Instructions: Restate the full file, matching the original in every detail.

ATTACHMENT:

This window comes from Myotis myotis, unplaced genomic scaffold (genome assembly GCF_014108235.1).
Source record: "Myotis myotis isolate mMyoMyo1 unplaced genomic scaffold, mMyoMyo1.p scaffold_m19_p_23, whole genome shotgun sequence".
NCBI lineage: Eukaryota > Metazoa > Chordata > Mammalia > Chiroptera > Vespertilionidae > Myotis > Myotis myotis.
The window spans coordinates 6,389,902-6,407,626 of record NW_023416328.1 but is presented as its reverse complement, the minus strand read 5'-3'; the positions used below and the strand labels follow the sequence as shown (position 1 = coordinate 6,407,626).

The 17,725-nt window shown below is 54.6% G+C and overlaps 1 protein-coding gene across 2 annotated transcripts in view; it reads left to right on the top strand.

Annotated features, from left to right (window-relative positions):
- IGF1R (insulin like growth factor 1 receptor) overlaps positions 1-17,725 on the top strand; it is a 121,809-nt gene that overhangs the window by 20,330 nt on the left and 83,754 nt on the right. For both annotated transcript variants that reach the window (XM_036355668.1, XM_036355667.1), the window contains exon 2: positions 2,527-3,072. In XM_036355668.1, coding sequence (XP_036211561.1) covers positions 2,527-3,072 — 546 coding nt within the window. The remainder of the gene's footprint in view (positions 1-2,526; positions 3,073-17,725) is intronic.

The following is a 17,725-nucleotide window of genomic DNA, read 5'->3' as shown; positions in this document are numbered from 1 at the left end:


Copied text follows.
This window comes from Myotis myotis, unplaced genomic scaffold (genome assembly GCF_014108235.1).
Source record: "Myotis myotis isolate mMyoMyo1 unplaced genomic scaffold, mMyoMyo1.p scaffold_m19_p_23, whole genome shotgun sequence".
NCBI lineage: Eukaryota > Metazoa > Chordata > Mammalia > Chiroptera > Vespertilionidae > Myotis > Myotis myotis.
The window spans coordinates 6,389,902-6,407,626 of record NW_023416328.1 but is presented as its reverse complement, the minus strand read 5'-3'; the positions used below and the strand labels follow the sequence as shown (position 1 = coordinate 6,407,626).

The 17,725-nt window shown below is 54.6% G+C and overlaps 1 protein-coding gene across 2 annotated transcripts in view; it reads left to right on the top strand.

Annotated features, from left to right (window-relative positions):
- IGF1R (insulin like growth factor 1 receptor) overlaps positions 1-17,725 on the top strand; it is a 121,809-nt gene that overhangs the window by 20,330 nt on the left and 83,754 nt on the right. For both annotated transcript variants that reach the window (XM_036355668.1, XM_036355667.1), the window contains exon 2: positions 2,527-3,072. In XM_036355668.1, coding sequence (XP_036211561.1) covers positions 2,527-3,072 — 546 coding nt within the window. The remainder of the gene's footprint in view (positions 1-2,526; positions 3,073-17,725) is intronic.

The following is a 17,725-nucleotide window of genomic DNA, read 5'->3' as shown; positions in this document are numbered from 1 at the left end: